It was an amazing moment, as I sat there on a Friday afternoon with a group of kindergarten students on the floor of their classroom. I was the school rabbi at a Jewish day school and would visit different classes and grades to help prepare for Shabbos. On that afternoon, the big yellow school buses had already arrived out front and their roofs were just visible above the bottom edge of the windows if you looked up from where we sat on the floor. The kids knew the buses were there and the excitement that comes with week’s end was palpable. Gathered in a circle, we were singing an old favorite of kids’ Shabbat songs, “Bim Bam.” I was happily singing the familiar words of refrain along with the kids, “Shabbat shalom, hey! Shabbat shalom, hey! Shabbat, Shabbat, Shabbat shalom, hey!” I thought I was singing with the kids, certainly assuming that I knew the words, but suddenly something sounded different in their voices so I stopped singing in order to listen. For the refrain, the kids were singing, “We’re going home, hey! We’re going home, hey! We’re going, going, going home, hey!” The teacher was mortified, but with a big smile I motioned to her not to worry, to let them keep singing. Though the kids had no idea, at least consciously, of the profound meaning in the words they were singing, I was absolutely giddy with what I was hearing. The kids were expressing the essence of Shabbos, going home, coming back to the place where all is renewed, the place to which we return depleted and from which we go out into the world refreshed, the place of our deepest, oldest memories that we carry with us, the best of which helps us shape the future to be as it was in the beginning.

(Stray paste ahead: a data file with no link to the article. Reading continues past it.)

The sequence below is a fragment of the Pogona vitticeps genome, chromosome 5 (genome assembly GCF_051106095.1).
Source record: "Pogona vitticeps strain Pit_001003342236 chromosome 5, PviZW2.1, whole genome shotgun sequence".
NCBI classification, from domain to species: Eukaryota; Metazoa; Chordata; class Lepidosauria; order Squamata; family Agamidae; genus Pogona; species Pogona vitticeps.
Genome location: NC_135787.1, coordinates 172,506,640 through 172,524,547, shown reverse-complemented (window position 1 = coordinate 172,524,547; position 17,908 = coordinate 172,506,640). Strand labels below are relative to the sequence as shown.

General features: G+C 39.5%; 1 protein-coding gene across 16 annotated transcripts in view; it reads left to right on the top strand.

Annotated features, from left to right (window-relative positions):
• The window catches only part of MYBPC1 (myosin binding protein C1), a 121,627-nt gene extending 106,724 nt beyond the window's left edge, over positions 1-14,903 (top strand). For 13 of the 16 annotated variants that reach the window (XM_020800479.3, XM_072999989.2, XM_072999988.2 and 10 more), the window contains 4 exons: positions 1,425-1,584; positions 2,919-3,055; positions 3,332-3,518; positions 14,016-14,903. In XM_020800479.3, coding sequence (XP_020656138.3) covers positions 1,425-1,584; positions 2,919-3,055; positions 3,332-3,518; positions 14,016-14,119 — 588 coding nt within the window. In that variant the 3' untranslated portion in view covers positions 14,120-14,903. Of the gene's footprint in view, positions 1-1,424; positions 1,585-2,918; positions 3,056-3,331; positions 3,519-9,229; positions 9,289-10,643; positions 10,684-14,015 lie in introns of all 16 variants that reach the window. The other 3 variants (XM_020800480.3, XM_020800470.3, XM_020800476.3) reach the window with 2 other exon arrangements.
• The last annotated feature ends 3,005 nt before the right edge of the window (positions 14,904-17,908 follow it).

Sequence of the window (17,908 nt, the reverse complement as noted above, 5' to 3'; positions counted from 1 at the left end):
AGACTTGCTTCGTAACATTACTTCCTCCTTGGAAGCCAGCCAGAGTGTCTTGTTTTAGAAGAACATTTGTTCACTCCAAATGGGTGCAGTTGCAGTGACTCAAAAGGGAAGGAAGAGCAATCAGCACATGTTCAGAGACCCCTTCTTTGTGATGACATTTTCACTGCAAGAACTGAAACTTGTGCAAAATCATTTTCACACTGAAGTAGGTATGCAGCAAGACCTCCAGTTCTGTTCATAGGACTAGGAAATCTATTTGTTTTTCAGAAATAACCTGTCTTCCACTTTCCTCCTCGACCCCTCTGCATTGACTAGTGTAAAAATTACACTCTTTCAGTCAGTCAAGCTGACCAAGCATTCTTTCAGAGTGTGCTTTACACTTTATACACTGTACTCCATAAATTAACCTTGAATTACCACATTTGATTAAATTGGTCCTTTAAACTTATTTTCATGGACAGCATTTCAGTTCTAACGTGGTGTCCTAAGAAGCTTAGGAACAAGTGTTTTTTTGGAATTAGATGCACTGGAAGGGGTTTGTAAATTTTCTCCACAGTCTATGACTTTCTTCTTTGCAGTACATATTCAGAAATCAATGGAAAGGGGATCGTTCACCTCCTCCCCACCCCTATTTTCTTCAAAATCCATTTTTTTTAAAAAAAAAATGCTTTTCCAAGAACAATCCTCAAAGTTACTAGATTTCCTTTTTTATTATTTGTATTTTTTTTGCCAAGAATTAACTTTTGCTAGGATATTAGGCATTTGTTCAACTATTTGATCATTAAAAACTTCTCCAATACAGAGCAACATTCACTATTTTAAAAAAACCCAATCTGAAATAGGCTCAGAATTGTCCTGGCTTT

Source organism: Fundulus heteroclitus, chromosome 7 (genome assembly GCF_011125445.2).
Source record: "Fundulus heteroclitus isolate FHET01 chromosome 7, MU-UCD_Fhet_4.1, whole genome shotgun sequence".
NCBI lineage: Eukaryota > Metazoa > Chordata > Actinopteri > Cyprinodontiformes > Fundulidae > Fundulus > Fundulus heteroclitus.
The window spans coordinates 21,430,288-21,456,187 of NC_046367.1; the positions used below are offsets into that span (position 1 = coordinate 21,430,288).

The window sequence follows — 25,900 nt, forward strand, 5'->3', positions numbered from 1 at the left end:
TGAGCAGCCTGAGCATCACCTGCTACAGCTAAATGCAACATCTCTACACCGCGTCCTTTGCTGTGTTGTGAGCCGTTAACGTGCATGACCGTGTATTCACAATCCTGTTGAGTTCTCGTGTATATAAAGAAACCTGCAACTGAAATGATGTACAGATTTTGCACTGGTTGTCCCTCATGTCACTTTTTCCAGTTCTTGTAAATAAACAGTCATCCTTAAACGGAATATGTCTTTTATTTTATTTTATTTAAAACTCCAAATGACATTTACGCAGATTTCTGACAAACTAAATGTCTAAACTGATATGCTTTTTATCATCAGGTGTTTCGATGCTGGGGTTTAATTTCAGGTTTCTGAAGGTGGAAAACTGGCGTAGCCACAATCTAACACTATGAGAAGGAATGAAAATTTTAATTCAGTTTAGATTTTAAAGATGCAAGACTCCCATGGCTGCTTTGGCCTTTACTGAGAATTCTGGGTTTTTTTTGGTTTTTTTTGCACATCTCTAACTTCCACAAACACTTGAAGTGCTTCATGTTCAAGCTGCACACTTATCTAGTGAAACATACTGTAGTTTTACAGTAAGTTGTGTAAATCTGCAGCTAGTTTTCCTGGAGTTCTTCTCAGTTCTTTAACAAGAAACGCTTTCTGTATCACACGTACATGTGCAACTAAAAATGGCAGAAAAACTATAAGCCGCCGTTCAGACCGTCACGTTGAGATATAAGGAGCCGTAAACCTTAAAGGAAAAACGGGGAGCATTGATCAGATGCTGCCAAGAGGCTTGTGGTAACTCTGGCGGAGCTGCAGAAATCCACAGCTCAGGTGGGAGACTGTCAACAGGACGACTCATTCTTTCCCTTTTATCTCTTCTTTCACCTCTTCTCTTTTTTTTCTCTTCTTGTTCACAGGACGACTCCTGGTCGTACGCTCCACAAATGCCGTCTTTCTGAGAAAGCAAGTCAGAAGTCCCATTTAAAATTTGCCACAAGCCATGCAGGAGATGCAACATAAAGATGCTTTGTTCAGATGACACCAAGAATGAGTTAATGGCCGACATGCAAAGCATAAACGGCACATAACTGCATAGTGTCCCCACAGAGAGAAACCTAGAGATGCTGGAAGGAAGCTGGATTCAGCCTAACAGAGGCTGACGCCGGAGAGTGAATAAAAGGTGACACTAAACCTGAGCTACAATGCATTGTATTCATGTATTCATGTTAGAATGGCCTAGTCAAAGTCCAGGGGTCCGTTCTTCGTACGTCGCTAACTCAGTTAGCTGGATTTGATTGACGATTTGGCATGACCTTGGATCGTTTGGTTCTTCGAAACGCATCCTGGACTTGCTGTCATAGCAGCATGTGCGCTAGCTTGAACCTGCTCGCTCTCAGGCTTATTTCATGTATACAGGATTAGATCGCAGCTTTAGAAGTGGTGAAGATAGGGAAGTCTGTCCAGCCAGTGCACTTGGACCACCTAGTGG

It is a beautiful moment in the Jewish year when we come home to the Torah portion of B’reishit, the first Torah portion in a new year’s cycle of reading, the portion of Genesis. B’reishit/In the beginning of…, its literal meaning an invitation to question, to ask, “in the beginning of what…?” “In the beginning of…,” and all life flows from there, the beginning of all that will ever be, an invitation to enter into the house of learning, of seeking, to enter the world and to be within and of it. We are invited to enter, to wonder and to ask, to imagine, to be filled with the wonder of children at home, safe to grow and become. The first letter of the Torah is the Hebrew letter bet of B’reishit. The letters that form the word that spells the letter bet are the same letters in the same order as in the word for house, bayit. We journey through the year, through the Torah, and now we’re going home, it’s almost Shabbos.